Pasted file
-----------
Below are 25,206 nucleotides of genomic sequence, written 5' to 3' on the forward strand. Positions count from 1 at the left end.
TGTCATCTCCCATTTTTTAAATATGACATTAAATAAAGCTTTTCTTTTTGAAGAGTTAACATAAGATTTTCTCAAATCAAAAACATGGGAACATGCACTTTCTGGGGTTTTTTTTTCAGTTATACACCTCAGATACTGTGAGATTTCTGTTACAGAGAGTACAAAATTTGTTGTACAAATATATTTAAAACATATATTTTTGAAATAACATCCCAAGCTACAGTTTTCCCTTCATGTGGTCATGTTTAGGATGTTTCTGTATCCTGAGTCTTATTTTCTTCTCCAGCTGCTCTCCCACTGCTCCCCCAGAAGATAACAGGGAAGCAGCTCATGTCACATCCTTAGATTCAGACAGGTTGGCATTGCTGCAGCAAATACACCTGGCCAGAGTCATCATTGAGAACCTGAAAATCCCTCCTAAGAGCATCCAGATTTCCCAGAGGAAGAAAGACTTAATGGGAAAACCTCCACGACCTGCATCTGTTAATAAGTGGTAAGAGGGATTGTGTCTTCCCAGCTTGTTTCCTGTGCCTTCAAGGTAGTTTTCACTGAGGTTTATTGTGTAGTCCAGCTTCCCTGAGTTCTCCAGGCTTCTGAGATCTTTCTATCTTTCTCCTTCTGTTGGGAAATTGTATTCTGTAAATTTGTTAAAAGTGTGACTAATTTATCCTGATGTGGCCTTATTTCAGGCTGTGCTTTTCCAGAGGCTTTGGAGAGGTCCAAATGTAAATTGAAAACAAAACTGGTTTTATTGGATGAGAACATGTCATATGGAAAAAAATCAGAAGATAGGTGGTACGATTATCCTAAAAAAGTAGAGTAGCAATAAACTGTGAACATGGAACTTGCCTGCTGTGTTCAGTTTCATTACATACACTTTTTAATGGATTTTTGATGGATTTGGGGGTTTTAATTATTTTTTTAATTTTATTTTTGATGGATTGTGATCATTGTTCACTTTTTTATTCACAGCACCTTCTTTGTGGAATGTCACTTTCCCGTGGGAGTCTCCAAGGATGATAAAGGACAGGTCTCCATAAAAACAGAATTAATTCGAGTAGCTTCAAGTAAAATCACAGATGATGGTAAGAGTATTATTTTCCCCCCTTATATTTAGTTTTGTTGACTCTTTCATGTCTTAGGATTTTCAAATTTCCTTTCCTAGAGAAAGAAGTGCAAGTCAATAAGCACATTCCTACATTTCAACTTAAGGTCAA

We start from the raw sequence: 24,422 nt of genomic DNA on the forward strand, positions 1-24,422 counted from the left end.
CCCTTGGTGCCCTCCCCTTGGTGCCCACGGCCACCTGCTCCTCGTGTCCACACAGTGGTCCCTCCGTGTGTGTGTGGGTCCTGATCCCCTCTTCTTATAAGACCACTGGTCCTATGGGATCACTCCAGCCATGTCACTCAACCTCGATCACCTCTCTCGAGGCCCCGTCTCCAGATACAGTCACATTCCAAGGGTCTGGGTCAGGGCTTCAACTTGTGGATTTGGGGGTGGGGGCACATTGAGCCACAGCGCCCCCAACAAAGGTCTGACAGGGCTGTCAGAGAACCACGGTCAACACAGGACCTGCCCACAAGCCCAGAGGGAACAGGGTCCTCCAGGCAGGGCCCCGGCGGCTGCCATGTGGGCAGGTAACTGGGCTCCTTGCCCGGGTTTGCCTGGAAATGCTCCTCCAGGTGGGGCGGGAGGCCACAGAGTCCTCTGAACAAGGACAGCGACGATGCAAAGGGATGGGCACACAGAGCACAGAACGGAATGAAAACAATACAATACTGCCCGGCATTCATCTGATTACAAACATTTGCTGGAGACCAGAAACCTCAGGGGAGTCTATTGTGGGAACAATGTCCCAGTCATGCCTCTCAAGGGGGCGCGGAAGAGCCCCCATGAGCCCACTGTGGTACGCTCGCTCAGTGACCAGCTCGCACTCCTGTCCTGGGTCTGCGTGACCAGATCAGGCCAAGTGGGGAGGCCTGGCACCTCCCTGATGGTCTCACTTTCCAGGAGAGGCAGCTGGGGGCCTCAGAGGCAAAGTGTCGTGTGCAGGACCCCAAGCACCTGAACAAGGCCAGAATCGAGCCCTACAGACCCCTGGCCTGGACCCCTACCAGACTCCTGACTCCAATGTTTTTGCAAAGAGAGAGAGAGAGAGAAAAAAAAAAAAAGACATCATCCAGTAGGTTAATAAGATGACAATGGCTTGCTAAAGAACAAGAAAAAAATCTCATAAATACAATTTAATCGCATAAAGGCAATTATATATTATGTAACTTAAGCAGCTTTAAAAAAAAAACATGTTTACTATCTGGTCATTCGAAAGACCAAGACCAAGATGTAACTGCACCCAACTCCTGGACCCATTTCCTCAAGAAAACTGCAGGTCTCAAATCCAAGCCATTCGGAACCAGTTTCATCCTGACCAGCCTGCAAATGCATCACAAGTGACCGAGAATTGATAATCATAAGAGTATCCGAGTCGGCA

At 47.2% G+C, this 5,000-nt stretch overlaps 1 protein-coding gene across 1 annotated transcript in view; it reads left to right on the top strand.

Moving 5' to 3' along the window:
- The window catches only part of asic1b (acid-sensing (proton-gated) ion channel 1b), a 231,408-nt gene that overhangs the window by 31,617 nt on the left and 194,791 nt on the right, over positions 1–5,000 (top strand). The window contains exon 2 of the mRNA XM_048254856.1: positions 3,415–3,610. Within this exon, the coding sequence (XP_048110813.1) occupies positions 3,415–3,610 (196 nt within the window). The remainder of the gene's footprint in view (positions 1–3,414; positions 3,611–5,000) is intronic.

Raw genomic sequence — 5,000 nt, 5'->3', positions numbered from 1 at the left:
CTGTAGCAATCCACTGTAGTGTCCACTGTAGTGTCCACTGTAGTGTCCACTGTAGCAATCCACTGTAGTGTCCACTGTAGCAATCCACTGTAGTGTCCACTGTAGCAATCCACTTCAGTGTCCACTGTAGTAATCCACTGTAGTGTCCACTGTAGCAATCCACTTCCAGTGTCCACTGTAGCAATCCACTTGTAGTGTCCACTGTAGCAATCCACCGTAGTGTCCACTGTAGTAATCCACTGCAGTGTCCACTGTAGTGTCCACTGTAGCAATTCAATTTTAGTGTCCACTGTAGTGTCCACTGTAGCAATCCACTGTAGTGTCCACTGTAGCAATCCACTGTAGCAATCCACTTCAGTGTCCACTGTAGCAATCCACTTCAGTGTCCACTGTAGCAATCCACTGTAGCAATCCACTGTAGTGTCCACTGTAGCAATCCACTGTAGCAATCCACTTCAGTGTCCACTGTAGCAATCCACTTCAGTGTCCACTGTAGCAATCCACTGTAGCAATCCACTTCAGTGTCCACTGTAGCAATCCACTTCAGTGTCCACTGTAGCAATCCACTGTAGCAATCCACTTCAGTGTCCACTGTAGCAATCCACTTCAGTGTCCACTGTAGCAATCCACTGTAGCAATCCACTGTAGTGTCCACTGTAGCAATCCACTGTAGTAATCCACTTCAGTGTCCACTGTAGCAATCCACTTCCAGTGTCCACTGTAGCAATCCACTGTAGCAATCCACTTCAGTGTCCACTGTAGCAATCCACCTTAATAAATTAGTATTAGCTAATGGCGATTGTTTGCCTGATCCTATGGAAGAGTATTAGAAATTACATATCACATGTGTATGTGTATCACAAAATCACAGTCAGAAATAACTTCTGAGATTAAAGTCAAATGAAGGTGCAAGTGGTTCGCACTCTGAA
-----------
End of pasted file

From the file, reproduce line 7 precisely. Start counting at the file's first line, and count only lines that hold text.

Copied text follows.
- The window catches only part of asic1b (acid-sensing (proton-gated) ion channel 1b), a 231,408-nt gene that overhangs the window by 31,617 nt on the left and 194,791 nt on the right, over positions 1–5,000 (top strand). The window contains exon 2 of the mRNA XM_048254856.1: positions 3,415–3,610. Within this exon, the coding sequence (XP_048110813.1) occupies positions 3,415–3,610 (196 nt within the window). The remainder of the gene's footprint in view (positions 1–3,414; positions 3,611–5,000) is intronic.